At the 59th Venice Biennale of the Arts from April 22, art lovers can see something truly amazing: the Ai-Da drawing robot.
Ai-Da is the world’s first humanoid robot artist. The robot was first introduced in 2019 at Oxford University. The special thing about Ai-Da: Each board is unique.
Ai-Da creator and developer, Aidan Meller, explained at the launch: “The work you do is new each time. If I had pictured them for you twice, they would be completely different images.”
The performance at the Venice Gallery aims to showcase Ai-Da’s growing talent as an artist. She made her first drawing in 2019 at Oxford University.
She held a pen in her robotic hand and used algorithms to draw images based on what she could see with the eyes of a camera. She collects and processes information over and over again using ever-increasing algorithms – “knowing” it, so to speak – and creates artworks.
Its first self-portrait follows in 2021 and Venice will display its first paintings, like their human counterparts with a true color palette and a new state-of-the-art arm. The highlight of the exhibition will be the live Ai-Da drawing, in which the robot will draw four portraits during springtime.
Almost intimidating: Ai-Da can also talk – and answer questions critically. At the beginning of April, the British newspaper “The Guardian” asked the robot questions about its relationship to art.
For example, Ai-Da responded that she used machine learning to teach her to draw and that it was “different from humans.” Can you paint from imagination? “I paint what I see. I think you can draw from imagination if you have imagination. But I see things differently because I have no consciousness.”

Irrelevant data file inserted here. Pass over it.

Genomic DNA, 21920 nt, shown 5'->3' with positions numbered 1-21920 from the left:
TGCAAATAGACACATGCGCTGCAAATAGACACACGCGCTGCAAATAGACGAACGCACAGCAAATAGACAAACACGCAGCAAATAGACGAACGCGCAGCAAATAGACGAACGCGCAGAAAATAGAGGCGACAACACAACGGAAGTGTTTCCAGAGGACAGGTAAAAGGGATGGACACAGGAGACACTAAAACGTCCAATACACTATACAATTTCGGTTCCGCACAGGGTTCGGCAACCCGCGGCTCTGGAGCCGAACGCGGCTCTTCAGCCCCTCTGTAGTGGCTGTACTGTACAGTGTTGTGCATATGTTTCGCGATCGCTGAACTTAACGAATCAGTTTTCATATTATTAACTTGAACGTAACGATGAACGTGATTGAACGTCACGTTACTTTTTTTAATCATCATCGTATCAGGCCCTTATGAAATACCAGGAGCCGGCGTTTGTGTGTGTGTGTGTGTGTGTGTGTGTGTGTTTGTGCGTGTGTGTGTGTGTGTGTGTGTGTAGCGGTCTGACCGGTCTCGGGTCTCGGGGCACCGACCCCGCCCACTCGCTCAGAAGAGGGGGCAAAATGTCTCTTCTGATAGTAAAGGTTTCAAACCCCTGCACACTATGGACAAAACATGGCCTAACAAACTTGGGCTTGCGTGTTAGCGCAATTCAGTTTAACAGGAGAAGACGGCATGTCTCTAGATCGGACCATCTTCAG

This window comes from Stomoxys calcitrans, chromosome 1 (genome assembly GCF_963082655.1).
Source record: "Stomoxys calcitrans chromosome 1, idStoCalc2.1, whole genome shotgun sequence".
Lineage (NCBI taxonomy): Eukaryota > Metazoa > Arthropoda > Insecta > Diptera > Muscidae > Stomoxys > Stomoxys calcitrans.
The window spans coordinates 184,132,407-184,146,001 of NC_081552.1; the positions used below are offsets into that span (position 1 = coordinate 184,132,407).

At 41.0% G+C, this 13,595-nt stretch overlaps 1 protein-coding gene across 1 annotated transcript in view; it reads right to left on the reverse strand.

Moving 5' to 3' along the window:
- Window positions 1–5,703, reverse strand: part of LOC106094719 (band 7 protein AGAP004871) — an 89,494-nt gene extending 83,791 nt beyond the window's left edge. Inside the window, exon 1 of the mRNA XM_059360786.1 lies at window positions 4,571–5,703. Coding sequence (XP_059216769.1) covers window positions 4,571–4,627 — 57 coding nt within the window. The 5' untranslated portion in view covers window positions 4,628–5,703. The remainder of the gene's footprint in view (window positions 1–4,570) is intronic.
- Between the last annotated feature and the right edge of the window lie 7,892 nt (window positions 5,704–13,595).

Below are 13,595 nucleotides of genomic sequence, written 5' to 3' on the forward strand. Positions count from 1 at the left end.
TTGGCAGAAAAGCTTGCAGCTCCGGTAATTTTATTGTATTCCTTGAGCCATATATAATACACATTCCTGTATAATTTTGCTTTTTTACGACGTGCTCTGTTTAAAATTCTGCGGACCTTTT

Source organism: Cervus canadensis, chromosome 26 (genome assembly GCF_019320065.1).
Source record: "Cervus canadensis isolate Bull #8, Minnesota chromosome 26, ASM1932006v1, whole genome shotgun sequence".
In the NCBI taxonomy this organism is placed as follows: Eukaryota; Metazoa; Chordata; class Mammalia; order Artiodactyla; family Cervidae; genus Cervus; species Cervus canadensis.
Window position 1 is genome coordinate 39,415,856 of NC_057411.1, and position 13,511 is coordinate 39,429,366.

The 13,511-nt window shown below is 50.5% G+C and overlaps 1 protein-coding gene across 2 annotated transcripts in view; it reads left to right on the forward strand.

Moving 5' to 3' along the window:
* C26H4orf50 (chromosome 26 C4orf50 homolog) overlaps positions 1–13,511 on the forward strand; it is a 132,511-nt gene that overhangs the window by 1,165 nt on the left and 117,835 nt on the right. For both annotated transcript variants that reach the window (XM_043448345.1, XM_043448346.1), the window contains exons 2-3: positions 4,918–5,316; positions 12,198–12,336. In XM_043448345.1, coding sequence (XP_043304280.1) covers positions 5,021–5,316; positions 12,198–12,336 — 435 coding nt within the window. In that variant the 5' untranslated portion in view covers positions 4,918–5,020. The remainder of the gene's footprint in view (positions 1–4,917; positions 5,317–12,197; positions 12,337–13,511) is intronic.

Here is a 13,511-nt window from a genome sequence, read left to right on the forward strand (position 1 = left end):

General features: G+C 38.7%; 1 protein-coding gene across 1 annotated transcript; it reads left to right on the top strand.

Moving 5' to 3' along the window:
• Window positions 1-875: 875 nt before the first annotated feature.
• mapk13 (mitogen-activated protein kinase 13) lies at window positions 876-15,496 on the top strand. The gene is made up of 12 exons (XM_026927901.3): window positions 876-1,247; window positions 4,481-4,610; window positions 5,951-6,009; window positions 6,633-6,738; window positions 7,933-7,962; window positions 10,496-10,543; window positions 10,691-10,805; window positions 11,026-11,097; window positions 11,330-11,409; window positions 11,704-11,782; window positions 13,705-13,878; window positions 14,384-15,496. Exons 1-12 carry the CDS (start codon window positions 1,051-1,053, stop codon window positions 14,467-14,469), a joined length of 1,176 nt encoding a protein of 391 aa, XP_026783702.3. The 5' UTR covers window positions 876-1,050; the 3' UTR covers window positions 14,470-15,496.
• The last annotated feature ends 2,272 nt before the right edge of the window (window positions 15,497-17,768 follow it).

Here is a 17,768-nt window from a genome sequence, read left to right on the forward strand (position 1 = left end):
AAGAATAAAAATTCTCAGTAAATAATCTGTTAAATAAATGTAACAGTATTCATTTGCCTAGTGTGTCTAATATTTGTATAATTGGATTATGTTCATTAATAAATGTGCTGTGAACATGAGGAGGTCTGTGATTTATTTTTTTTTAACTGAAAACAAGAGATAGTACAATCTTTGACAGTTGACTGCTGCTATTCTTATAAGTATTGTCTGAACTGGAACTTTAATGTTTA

Ai-Da raises very interesting questions. The art world is currently arguing over this: What is art actually? What makes an artist? Is Ai-Da the intersection of art and artificial intelligence? Miller considers this question unimportant. His main concern is to stir up debate about technological progress – not about what exactly art is.
Incidentally, Ai-Da herself gave an answer to the question whether she creates art herself: “The answer to that question depends on what you mean by art,” the robot told the Guardian, adding, “I am an artist if art means sharing something about who we are and if we like it.” .Being an artist means clarifying the world around you.”
It remains to be seen if the art world will see it this way…
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